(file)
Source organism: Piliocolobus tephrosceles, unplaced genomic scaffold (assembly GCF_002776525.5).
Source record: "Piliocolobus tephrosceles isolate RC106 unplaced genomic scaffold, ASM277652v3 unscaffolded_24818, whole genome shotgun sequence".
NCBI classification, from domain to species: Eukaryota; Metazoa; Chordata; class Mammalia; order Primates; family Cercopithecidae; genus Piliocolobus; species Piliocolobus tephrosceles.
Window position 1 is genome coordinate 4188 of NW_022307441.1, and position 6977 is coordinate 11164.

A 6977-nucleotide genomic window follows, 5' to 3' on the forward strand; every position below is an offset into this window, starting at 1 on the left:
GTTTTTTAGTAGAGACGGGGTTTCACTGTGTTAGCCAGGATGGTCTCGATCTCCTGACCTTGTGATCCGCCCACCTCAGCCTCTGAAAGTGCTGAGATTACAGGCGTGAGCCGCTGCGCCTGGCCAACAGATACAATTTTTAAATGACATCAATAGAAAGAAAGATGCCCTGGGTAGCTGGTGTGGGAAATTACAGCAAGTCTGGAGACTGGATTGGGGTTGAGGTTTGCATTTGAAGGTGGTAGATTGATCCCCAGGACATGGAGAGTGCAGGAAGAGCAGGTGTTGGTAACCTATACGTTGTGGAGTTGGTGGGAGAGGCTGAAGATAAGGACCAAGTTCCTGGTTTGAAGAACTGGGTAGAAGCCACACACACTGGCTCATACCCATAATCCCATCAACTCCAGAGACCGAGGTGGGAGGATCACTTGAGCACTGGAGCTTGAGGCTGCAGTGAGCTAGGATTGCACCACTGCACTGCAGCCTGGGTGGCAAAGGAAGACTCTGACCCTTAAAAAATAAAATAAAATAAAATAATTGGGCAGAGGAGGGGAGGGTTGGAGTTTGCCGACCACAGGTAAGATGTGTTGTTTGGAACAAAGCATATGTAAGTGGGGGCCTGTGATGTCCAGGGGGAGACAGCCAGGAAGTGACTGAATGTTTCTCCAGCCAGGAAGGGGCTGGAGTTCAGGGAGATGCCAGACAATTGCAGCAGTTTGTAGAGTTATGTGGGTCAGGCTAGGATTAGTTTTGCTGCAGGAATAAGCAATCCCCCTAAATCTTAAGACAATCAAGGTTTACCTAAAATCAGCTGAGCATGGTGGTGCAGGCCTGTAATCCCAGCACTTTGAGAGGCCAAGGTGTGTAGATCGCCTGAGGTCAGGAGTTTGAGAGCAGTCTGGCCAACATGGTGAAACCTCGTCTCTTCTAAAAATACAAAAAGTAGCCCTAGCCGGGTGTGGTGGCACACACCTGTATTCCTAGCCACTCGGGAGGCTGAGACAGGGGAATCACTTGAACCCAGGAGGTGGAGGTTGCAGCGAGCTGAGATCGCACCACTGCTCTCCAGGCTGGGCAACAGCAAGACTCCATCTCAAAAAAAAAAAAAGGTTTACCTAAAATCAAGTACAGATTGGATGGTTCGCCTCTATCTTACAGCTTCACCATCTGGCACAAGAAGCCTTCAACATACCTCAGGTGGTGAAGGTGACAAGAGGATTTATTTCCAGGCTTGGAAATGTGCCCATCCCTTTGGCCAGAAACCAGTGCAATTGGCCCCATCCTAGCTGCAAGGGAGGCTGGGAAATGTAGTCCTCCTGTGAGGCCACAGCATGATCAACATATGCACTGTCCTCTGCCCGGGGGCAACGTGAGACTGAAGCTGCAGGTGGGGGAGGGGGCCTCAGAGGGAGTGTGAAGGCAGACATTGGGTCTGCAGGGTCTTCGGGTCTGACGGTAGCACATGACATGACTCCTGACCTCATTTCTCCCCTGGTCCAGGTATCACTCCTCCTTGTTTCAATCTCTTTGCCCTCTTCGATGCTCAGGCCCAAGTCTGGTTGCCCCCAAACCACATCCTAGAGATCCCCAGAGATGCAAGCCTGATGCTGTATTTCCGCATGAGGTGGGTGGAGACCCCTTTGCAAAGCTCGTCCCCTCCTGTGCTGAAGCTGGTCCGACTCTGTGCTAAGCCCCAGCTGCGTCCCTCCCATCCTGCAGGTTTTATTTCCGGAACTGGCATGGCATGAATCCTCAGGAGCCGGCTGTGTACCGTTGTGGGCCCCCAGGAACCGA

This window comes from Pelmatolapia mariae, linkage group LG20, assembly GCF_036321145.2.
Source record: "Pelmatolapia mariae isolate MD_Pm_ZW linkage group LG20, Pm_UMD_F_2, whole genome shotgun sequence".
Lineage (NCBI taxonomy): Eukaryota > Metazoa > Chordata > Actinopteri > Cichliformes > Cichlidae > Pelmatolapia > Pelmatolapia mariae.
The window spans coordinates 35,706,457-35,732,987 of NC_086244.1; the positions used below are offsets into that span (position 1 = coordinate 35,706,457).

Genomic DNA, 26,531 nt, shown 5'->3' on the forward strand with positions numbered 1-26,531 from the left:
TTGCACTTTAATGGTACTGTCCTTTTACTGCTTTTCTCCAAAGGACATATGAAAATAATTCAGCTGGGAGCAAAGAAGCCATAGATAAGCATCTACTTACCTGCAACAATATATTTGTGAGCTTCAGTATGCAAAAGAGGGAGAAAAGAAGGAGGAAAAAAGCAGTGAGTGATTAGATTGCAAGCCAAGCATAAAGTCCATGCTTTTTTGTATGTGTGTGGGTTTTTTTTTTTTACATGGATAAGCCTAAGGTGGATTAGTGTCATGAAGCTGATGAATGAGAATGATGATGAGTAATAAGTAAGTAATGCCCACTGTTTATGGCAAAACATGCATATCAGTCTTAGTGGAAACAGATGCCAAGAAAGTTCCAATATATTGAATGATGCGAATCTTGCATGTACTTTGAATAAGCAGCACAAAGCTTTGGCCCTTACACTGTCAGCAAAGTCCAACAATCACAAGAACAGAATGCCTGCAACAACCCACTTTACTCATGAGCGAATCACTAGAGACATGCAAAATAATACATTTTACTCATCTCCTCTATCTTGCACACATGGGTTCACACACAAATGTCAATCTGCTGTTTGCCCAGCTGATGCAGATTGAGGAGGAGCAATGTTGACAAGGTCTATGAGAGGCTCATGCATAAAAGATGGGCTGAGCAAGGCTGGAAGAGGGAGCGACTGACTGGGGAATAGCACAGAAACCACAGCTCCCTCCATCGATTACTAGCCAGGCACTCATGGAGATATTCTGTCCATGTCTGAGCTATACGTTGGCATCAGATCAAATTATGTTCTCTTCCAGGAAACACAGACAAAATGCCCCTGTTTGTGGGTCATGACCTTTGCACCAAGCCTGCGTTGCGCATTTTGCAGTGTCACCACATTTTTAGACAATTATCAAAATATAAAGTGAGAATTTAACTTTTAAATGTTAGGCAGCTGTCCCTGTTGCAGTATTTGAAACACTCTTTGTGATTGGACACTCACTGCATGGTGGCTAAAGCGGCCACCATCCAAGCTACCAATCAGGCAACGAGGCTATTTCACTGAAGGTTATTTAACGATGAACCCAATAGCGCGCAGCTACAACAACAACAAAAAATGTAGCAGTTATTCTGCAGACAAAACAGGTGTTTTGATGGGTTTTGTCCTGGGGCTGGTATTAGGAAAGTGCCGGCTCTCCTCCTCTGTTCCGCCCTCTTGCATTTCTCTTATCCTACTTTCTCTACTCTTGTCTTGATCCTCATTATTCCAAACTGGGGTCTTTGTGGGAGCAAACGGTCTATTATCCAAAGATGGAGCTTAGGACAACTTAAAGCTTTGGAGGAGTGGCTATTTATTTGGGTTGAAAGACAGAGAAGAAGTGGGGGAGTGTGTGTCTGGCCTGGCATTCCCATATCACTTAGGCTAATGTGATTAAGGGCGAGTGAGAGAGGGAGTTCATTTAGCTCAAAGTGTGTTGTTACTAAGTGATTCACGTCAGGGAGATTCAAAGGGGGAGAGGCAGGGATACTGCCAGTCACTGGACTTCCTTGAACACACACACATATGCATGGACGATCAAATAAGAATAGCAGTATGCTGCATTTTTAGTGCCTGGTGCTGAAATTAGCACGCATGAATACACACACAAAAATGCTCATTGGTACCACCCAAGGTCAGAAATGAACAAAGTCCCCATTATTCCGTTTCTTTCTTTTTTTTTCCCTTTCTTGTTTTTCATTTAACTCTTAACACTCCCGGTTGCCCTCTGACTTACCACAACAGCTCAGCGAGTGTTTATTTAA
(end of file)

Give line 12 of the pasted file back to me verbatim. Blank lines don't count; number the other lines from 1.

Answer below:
TTGCACTTTAATGGTACTGTCCTTTTACTGCTTTTCTCCAAAGGACATATGAAAATAATTCAGCTGGGAGCAAAGAAGCCATAGATAAGCATCTACTTACCTGCAACAATATATTTGTGAGCTTCAGTATGCAAAAGAGGGAGAAAAGAAGGAGGAAAAAAGCAGTGAGTGATTAGATTGCAAGCCAAGCATAAAGTCCATGCTTTTTTGTATGTGTGTGGGTTTTTTTTTTTTACATGGATAAGCCTAAGGTGGATTAGTGTCATGAAGCTGATGAATGAGAATGATGATGAGTAATAAGTAAGTAATGCCCACTGTTTATGGCAAAACATGCATATCAGTCTTAGTGGAAACAGATGCCAAGAAAGTTCCAATATATTGAATGATGCGAATCTTGCATGTACTTTGAATAAGCAGCACAAAGCTTTGGCCCTTACACTGTCAGCAAAGTCCAACAATCACAAGAACAGAATGCCTGCAACAACCCACTTTACTCATGAGCGAATCACTAGAGACATGCAAAATAATACATTTTACTCATCTCCTCTATCTTGCACACATGGGTTCACACACAAATGTCAATCTGCTGTTTGCCCAGCTGATGCAGATTGAGGAGGAGCAATGTTGACAAGGTCTATGAGAGGCTCATGCATAAAAGATGGGCTGAGCAAGGCTGGAAGAGGGAGCGACTGACTGGGGAATAGCACAGAAACCACAGCTCCCTCCATCGATTACTAGCCAGGCACTCATGGAGATATTCTGTCCATGTCTGAGCTATACGTTGGCATCAGATCAAATTATGTTCTCTTCCAGGAAACACAGACAAAATGCCCCTGTTTGTGGGTCATGACCTTTGCACCAAGCCTGCGTTGCGCATTTTGCAGTGTCACCACATTTTTAGACAATTATCAAAATATAAAGTGAGAATTTAACTTTTAAATGTTAGGCAGCTGTCCCTGTTGCAGTATTTGAAACACTCTTTGTGATTGGACACTCACTGCATGGTGGCTAAAGCGGCCACCATCCAAGCTACCAATCAGGCAACGAGGCTATTTCACTGAAGGTTATTTAACGATGAACCCAATAGCGCGCAGCTACAACAACAACAAAAAATGTAGCAGTTATTCTGCAGACAAAACAGGTGTTTTGATGGGTTTTGTCCTGGGGCTGGTATTAGGAAAGTGCCGGCTCTCCTCCTCTGTTCCGCCCTCTTGCATTTCTCTTATCCTACTTTCTCTACTCTTGTCTTGATCCTCATTATTCCAAACTGGGGTCTTTGTGGGAGCAAACGGTCTATTATCCAAAGATGGAGCTTAGGACAACTTAAAGCTTTGGAGGAGTGGCTATTTATTTGGGTTGAAAGACAGAGAAGAAGTGGGGGAGTGTGTGTCTGGCCTGGCATTCCCATATCACTTAGGCTAATGTGATTAAGGGCGAGTGAGAGAGGGAGTTCATTTAGCTCAAAGTGTGTTGTTACTAAGTGATTCACGTCAGGGAGATTCAAAGGGGGAGAGGCAGGGATACTGCCAGTCACTGGACTTCCTTGAACACACACACATATGCATGGACGATCAAATAAGAATAGCAGTATGCTGCATTTTTAGTGCCTGGTGCTGAAATTAGCACGCATGAATACACACACAAAAATGCTCATTGGTACCACCCAAGGTCAGAAATGAACAAAGTCCCCATTATTCCGTTTCTTTCTTTTTTTTTCCCTTTCTTGTTTTTCATTTAACTCTTAACACTCCCGGTTGCCCTCTGACTTACCACAACAGCTCAGCGAGTGTTTATTTAA